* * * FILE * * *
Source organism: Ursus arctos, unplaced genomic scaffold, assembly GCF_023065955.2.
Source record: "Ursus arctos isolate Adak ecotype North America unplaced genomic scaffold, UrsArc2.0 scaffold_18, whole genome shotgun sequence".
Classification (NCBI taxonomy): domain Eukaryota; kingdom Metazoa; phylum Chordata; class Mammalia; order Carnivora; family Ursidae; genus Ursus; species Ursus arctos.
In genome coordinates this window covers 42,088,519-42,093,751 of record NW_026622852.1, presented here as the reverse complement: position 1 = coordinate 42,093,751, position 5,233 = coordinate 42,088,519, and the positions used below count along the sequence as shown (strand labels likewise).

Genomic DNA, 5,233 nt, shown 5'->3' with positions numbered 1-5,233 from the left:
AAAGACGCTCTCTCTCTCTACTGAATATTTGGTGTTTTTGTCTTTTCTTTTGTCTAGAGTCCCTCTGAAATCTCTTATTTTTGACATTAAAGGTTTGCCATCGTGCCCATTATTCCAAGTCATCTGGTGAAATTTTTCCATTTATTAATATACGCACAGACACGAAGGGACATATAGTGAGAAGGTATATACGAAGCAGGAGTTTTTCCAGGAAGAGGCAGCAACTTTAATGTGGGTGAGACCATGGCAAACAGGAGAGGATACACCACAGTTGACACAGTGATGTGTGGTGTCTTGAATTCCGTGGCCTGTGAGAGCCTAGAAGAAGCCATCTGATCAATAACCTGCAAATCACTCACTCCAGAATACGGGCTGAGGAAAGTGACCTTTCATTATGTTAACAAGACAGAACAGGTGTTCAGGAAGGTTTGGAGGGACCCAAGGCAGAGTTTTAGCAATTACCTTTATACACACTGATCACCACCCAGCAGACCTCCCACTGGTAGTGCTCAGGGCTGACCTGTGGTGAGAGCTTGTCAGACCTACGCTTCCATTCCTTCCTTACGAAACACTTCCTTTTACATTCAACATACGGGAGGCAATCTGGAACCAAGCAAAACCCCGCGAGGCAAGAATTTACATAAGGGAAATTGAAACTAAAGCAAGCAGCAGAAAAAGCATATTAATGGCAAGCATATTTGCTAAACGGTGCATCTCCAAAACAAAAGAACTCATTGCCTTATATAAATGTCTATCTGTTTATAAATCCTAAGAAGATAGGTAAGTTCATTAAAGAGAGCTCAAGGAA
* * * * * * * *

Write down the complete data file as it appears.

Source organism: Ursus arctos, unplaced genomic scaffold, assembly GCF_023065955.2.
Source record: "Ursus arctos isolate Adak ecotype North America unplaced genomic scaffold, UrsArc2.0 scaffold_18, whole genome shotgun sequence".
Classification (NCBI taxonomy): domain Eukaryota; kingdom Metazoa; phylum Chordata; class Mammalia; order Carnivora; family Ursidae; genus Ursus; species Ursus arctos.
In genome coordinates this window covers 42,088,519-42,093,751 of record NW_026622852.1, presented here as the reverse complement: position 1 = coordinate 42,093,751, position 5,233 = coordinate 42,088,519, and the positions used below count along the sequence as shown (strand labels likewise).

Genomic DNA, 5,233 nt, shown 5'->3' with positions numbered 1-5,233 from the left:
AAAGACGCTCTCTCTCTCTACTGAATATTTGGTGTTTTTGTCTTTTCTTTTGTCTAGAGTCCCTCTGAAATCTCTTATTTTTGACATTAAAGGTTTGCCATCGTGCCCATTATTCCAAGTCATCTGGTGAAATTTTTCCATTTATTAATATACGCACAGACACGAAGGGACATATAGTGAGAAGGTATATACGAAGCAGGAGTTTTTCCAGGAAGAGGCAGCAACTTTAATGTGGGTGAGACCATGGCAAACAGGAGAGGATACACCACAGTTGACACAGTGATGTGTGGTGTCTTGAATTCCGTGGCCTGTGAGAGCCTAGAAGAAGCCATCTGATCAATAACCTGCAAATCACTCACTCCAGAATACGGGCTGAGGAAAGTGACCTTTCATTATGTTAACAAGACAGAACAGGTGTTCAGGAAGGTTTGGAGGGACCCAAGGCAGAGTTTTAGCAATTACCTTTATACACACTGATCACCACCCAGCAGACCTCCCACTGGTAGTGCTCAGGGCTGACCTGTGGTGAGAGCTTGTCAGACCTACGCTTCCATTCCTTCCTTACGAAACACTTCCTTTTACATTCAACATACGGGAGGCAATCTGGAACCAAGCAAAACCCCGCGAGGCAAGAATTTACATAAGGGAAATTGAAACTAAAGCAAGCAGCAGAAAAAGCATATTAATGGCAAGCATATTTGCTAAACGGTGCATCTCCAAAACAAAAGAACTCATTGCCTTATATAAATGTCTATCTGTTTATAAATCCTAAGAAGATAGGTAAGTTCATTAAAGAGAGCTCAAGGAA